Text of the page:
November 18 2014
November is that time of year when most guys have already put the boat up for the winter and set their sights on anything with antlers. However if you are not the type to trade the deck of your boat in for a tree stand then you might just be in for the best bite of the season. I am going to shed some light on the “how’s” and the “why’s” that can make November your favorite time of year to fish.
Before we get into the “Go here and throw that lure” section of this article I would like to talk about the science behind what is going on with the fish this time of year. As water temperatures plunge into the mid 40s bass are forced out of the shallows and into deeper water. This migratory movement is typically accomplished by following bottom contours to gradual and/or severe depth changes with focus on rocks, wood, ledges or any combination of the three with adequate depth present. At this temperature range bass are still feeding sporadically although their mobility is dramatically low when compared to the 50 degree “Fall Feed”. This works out to the advantage of the savvy angler since at this point the bass are schooled up in large groups and mobility is at a minimal rate. This means that when you find a school they are more than likely not going to travel far for the rest of the season. Also, feeding is now more based on competition within the school rather than survival. This is what makes this time of year a “slug fest” on the water if you can trigger the school and get them fired up.
As the temperatures drop into the low 40s and upper 30s just before “Ice-in” the bass are now typically becoming very passive and will usually set up in oxygen rich water. At this point bass will rest with their pelvic fins and tails in direct contact with the bottom to maximize body temperature and thermoregulation. This makes them extremely difficult to detect on traditional sonar. Also, at this stage bass are extremely inactive and are usually only breathing about one breath per minute. With dramatically cold temperatures affecting their aerobic and metabolic rates bass are also experiencing a reduction in their digestive rate. All of this dramatically effects the bass’s feeding ability as well as willingness to feed. For the angler this means it is necessary to spend time focusing on high percentage areas holding large schools. Slow bottom crawling lure presentations are usually the most successful during this stage of pre-winter fishing.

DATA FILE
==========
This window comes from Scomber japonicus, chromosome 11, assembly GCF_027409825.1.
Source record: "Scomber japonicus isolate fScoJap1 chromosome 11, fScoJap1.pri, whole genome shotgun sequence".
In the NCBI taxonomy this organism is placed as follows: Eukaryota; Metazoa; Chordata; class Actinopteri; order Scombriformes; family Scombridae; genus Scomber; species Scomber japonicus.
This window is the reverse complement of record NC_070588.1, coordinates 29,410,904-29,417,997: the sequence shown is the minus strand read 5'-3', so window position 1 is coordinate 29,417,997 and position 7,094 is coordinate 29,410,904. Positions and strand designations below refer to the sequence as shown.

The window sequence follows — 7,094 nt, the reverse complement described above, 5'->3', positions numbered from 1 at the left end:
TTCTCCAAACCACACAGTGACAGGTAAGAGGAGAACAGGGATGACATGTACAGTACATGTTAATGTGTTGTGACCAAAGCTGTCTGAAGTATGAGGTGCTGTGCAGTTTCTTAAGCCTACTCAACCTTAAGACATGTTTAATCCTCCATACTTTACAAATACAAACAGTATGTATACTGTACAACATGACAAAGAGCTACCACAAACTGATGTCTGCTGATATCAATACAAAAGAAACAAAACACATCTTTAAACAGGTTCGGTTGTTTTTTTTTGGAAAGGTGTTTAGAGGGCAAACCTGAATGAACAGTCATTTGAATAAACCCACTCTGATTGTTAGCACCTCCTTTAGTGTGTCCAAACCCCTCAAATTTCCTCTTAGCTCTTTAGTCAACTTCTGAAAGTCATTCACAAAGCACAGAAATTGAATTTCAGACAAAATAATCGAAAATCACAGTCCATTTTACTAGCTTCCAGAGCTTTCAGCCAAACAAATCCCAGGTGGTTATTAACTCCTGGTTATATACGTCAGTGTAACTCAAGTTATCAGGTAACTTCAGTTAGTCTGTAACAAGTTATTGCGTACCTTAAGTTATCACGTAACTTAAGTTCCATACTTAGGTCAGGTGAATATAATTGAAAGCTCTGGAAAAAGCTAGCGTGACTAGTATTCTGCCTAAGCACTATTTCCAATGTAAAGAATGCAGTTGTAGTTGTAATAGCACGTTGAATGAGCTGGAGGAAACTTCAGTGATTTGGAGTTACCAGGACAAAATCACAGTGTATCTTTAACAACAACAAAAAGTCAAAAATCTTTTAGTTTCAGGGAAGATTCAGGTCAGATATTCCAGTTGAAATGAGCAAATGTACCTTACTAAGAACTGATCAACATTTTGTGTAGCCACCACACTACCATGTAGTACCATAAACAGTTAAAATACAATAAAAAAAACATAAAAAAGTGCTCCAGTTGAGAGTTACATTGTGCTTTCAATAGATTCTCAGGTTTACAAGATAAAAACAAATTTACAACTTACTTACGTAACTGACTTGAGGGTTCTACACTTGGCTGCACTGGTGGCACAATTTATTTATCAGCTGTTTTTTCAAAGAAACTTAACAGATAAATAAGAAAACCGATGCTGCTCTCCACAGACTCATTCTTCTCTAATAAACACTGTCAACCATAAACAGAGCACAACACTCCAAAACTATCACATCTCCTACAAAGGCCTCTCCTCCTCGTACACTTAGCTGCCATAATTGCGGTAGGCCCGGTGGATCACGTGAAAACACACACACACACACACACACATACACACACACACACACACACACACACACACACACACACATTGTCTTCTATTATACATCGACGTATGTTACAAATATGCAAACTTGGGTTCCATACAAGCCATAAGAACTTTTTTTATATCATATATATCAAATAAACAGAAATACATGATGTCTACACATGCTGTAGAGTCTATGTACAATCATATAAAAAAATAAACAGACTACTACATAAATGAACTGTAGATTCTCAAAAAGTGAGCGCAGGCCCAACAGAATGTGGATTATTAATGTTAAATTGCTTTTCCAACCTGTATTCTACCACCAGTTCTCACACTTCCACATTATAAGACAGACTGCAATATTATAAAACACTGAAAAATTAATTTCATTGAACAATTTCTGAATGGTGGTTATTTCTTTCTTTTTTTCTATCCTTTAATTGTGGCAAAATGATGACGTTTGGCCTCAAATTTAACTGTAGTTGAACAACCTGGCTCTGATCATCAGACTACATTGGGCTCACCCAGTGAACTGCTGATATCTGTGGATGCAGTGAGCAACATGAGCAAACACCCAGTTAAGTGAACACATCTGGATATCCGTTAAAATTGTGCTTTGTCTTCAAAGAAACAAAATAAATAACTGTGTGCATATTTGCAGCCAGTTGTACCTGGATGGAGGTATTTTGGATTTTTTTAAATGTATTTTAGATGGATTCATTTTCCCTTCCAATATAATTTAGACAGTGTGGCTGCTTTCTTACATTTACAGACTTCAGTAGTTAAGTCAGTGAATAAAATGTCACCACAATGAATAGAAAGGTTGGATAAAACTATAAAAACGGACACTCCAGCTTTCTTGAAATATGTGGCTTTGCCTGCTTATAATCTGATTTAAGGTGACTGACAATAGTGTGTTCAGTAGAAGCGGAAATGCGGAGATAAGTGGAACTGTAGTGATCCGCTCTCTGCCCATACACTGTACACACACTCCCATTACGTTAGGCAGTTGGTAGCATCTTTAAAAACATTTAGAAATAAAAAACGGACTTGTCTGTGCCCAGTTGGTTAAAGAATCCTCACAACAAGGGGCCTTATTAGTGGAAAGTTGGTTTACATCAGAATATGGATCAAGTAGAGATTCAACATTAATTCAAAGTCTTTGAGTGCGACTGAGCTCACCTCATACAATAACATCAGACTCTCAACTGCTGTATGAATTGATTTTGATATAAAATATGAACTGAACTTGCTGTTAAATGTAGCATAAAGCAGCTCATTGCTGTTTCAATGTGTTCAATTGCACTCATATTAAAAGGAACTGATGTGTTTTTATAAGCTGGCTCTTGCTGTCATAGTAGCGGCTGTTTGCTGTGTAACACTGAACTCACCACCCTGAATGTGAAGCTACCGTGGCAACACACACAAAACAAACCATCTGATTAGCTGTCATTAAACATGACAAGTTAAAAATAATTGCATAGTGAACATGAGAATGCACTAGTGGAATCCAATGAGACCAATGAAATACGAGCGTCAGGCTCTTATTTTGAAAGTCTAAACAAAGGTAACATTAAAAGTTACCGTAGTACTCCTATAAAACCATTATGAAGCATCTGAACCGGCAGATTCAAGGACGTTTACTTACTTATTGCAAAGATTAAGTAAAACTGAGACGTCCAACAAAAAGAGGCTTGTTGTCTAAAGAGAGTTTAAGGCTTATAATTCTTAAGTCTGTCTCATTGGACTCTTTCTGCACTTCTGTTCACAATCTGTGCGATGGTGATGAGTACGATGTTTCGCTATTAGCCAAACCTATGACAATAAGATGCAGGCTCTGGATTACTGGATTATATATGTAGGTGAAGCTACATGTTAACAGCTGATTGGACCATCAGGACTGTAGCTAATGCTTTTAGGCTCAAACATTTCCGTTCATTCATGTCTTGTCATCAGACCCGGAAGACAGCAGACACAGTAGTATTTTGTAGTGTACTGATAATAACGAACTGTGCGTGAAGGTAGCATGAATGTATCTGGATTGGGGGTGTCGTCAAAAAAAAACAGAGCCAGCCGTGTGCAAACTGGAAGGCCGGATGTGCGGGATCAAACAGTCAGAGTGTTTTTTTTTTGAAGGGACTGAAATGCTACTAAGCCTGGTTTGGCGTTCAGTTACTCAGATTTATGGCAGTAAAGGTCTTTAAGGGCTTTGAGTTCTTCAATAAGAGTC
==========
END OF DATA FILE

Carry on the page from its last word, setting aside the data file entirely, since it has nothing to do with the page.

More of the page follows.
So how do you find them? With a little bit of map study and some patience you can narrow down a large lake rather quickly. The key is to hit high percentage areas where the fish are going to be stacked up and ready to feed. I usually target offshore humps and points with significant drop offs (10-25ft change). If there isn’t a major depth change in the area or many points/humps I focus on subtle changes in depth as well as bottom content on gradually sloping shorelines. This is where good electronics come into play. I prefer Lowrance Structure Scan to help save time when working long shorelines. Although many lakes in MA/NH have plenty of natural structure and depth there are still a lot of “cereal bowl” style lakes that seem feature less but still have quality fish. On these lakes I use Structure Scan to look for areas in the 15-40ft range where a sandy bottom starts to mix with small isolates rock piles. You may be very surprised to see how a subtle change in sandy/rock bottom can hold a large school of fish.